Holbrook

Holbrook is a town in Norfolk County, Massachusetts, United States. At the 2010 census, the town population was 10,791.

Before European settlement, the area now known as Holbrook, Massachusetts, like all of New England, had long been inhabited by Algonquian-speaking peoples.

Holbrook was first settled by Europeans (mostly British colonists) in 1710 as the southern part of Old Braintree, and was officially incorporated on February 29, 1872, the last town created from the former lands of Braintree. It was formerly known as East Randolph, being divided from Randolph by track from the Old Colony Railroad line.

Holbrook’s development is typical of suburban Greater Boston. In the 18th and 19th centuries, farming and cottage trades, particularly shoe production, dominated the economy. Slowly, the town evolved into a primarily residential community with many residents commuting to work in Boston proper and the primary employment within the town being in service industries.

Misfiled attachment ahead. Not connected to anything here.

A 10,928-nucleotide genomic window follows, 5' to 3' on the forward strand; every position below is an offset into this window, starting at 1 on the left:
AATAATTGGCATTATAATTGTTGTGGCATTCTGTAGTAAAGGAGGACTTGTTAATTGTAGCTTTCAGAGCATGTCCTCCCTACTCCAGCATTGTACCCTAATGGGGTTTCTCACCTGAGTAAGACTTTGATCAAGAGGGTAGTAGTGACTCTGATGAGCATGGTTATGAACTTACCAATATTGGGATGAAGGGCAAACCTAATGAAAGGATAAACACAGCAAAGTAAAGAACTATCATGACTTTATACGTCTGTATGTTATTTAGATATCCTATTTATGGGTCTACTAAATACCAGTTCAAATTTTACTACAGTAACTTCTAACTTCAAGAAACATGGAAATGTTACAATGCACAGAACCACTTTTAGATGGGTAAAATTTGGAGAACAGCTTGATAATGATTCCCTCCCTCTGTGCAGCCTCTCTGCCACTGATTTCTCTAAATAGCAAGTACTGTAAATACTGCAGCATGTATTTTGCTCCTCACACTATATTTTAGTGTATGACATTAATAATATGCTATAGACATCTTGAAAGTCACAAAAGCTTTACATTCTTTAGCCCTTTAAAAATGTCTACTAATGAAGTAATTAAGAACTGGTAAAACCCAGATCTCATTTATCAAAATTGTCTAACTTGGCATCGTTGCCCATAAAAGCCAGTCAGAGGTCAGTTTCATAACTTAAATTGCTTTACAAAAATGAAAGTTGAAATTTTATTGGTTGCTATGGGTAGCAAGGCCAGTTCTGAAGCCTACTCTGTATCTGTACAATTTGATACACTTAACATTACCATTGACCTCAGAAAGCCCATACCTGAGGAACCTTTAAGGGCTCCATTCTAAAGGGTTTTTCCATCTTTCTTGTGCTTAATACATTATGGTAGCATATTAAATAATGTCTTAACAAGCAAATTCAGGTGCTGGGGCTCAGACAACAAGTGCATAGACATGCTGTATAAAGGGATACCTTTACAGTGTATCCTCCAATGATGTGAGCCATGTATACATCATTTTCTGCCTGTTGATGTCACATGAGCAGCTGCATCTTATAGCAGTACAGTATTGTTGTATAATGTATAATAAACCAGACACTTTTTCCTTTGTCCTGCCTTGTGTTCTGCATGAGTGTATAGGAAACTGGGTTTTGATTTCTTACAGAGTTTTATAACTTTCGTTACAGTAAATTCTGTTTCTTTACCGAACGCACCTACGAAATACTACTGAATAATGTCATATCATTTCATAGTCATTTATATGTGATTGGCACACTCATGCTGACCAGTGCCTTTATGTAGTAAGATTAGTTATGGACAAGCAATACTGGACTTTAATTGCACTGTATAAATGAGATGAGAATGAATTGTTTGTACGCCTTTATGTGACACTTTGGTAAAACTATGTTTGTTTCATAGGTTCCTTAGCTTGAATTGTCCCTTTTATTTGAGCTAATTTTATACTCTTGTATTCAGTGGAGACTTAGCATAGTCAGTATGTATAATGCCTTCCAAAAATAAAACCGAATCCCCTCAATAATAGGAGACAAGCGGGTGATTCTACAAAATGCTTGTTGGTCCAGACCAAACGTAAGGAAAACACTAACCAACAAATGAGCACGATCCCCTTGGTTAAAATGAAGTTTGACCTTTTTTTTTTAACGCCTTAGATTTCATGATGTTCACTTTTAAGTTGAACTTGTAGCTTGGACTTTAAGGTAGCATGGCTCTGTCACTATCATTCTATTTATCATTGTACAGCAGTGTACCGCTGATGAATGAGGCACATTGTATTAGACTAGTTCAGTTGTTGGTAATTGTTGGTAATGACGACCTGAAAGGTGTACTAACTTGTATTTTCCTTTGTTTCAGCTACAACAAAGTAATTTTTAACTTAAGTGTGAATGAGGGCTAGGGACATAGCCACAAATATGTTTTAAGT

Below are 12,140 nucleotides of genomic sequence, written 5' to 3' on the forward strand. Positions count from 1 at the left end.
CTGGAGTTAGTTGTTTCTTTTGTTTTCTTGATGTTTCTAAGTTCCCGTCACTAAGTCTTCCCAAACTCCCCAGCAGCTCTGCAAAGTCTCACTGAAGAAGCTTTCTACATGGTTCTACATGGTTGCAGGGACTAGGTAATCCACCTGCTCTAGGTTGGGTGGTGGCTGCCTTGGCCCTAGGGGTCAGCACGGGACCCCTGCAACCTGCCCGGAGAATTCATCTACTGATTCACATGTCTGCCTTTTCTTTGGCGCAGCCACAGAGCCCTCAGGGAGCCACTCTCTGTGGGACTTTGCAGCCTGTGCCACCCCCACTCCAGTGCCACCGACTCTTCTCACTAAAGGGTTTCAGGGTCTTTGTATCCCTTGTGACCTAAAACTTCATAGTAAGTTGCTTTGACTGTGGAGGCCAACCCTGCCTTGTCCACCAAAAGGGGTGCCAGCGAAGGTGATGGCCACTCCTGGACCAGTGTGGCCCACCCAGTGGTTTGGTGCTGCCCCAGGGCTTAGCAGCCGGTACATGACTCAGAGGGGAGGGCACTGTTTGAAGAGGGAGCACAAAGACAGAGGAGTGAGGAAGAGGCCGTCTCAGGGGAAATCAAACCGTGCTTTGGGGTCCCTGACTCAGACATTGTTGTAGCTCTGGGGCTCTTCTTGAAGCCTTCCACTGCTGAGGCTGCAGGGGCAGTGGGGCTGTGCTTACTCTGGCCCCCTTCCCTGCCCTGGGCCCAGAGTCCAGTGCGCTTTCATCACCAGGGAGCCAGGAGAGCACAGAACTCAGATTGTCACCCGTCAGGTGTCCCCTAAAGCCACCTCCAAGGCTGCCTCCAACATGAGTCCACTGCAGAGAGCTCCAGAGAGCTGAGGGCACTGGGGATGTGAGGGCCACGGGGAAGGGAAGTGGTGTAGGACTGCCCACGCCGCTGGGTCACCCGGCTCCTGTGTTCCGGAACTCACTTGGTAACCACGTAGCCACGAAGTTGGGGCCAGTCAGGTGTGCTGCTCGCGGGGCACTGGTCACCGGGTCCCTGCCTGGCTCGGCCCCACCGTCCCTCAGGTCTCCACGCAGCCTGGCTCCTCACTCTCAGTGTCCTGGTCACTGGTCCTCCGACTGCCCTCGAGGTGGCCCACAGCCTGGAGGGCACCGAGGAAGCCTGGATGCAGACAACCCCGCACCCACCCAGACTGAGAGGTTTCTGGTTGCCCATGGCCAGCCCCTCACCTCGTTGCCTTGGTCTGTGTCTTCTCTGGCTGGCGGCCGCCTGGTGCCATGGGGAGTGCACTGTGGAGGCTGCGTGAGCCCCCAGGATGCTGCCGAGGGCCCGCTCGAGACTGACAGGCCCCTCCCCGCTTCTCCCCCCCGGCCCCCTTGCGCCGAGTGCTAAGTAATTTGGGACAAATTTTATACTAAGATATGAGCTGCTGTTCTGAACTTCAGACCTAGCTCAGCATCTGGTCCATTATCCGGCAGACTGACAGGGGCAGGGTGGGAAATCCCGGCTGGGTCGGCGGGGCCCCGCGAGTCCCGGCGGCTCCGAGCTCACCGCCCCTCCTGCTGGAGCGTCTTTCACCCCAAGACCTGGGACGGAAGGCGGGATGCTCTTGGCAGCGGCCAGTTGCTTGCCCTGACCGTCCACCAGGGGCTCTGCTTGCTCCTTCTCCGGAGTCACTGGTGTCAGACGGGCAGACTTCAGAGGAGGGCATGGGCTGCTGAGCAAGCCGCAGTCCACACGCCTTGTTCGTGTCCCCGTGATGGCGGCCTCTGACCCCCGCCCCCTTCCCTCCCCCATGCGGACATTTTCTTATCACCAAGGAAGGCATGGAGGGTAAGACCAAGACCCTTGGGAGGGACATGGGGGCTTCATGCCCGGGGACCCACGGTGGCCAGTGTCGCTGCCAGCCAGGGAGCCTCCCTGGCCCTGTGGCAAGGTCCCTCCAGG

As was true of many towns in Massachusetts, its residents served during the United States Civil War. Some members of the famed 54th Massachusetts Volunteer Infantry are buried in Union Cemetery. The impact of the War came not only from the residents’ direct participation in the conflict, but was also from the need for production of boots for soldiers. It was during the Civil War that shoe production became a significant component of the town’s economic life, and production moved decidedly from the home and into factories.